Like them, you may be looking at your future and are starting to feel scared. There are uncertainties, giants even huge walls up around the things you feel like God has called you to. When you look at those things, you may be wondering, “How can I accomplish that?” The path to it may be unclear. There may be huge obstacles in your way. But if God has called you to do it, there are no walls high enough that He can’t push down. There are no walls thick enough that He can’t break. There is no enemy strong enough to keep you away from all He has promised. He just needs you to step out in faith.
That’s the hard part. The scary part. When that fear arises, go back to Joshua 1:9. God commanded us to be strong and courageous. He didn’t merely suggest it. He told us not to be afraid or discouraged by the obstacles in our way because He is with us. He doesn’t expect us to do these things in our own strength or abilities. He will do the work as long as we are willing to cross the Jordan and enter the Land of Promise. Our step of faith pushes back fear and activates God’s strength. Don’t hold back because of fear. Go and conquer all that God has for you.
Photo by Benjamin Davies on Unsplash
I read a news article about a 92 year old woman who was driving the wrong direction down the highway. A man noticed it and started trying to stop her. He drove past her on the right side of the highway to the next cross street. He then jumped out and tried to wave her down. He tried it again, but with no success. He then drove through the median grass until he was beside her and was able to stop her. She said she knew she was on the wrong side and was trying to get to the other side, but didn’t know how. The man who saved her said, “I knew something wasn’t right. If there was any way I could stop that, I was willing to do anything I could.”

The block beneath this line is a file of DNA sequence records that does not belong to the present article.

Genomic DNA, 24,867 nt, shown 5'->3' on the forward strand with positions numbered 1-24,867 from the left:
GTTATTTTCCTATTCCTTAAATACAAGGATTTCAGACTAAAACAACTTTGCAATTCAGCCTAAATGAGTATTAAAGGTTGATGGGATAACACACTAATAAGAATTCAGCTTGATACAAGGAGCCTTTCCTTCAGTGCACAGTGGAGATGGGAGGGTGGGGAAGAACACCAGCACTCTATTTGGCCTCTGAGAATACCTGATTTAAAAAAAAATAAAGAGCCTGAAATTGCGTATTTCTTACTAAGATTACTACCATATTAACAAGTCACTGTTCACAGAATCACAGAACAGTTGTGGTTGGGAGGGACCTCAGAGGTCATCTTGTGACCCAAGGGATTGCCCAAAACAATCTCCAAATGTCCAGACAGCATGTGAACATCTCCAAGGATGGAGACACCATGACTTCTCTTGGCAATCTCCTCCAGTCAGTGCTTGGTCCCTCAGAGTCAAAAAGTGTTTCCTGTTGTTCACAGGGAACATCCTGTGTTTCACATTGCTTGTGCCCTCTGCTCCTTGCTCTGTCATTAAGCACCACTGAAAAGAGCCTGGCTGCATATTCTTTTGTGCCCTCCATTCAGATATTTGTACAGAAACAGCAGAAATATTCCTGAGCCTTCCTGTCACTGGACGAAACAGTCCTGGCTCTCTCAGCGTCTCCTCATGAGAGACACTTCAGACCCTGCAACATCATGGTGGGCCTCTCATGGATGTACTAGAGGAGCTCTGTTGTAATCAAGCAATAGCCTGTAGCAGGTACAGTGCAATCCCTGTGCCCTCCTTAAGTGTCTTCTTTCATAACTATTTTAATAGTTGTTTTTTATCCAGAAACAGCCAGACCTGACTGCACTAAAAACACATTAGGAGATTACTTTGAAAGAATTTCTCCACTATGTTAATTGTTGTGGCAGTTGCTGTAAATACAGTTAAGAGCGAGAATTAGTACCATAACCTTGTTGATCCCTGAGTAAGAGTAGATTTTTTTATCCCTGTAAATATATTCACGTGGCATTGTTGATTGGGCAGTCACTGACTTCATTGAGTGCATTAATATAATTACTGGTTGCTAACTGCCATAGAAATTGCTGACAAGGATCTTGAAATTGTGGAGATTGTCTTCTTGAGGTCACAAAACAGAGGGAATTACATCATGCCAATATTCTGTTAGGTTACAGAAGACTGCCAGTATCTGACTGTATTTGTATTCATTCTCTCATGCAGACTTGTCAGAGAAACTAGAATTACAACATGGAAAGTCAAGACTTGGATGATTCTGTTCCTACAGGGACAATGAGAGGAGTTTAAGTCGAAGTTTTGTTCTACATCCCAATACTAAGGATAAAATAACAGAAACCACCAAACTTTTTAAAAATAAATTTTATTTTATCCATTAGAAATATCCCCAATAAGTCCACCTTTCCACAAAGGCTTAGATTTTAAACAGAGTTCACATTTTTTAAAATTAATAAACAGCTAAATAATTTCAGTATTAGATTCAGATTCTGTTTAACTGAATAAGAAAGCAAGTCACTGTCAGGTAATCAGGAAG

As I saw that story, I couldn’t help but think of Jude 1:22 that says, “Go easy on those who hesitate in the faith. Go after those who take the wrong way” (MSG). This man reminded me of what God called us to do. We are to be on a Rescue Mission going after those going the wrong way towards Hell. The arrival mentioned how most people would have noticed the lady going the wrong way, but wouldn’t have done anything about it. This man stood out because he was willing to risk his life to save hers and others.
Saving others from going the wrong way isn’t just for pastors and missionaries. It’s all of our responsibility. We have to go through life understanding that we are God’s rescue plan for helping people who are going the wrong way. Are we willing to speak up? Are we willing to try to get their attention to let them know? Or are we content to let them drive down the wrong way? You don’t have to act crazy and flag people down, but you do have to love them. They may know they’re going the wrong way, but don’t know how to turn around or get to the other side. That’s where we come in, rescue them and point them to Jesus. Ask God to help you see those going the wrong way and to use you to rescue them.
Here’s a link to the article.
Photo by NeONBRAND on Unsplash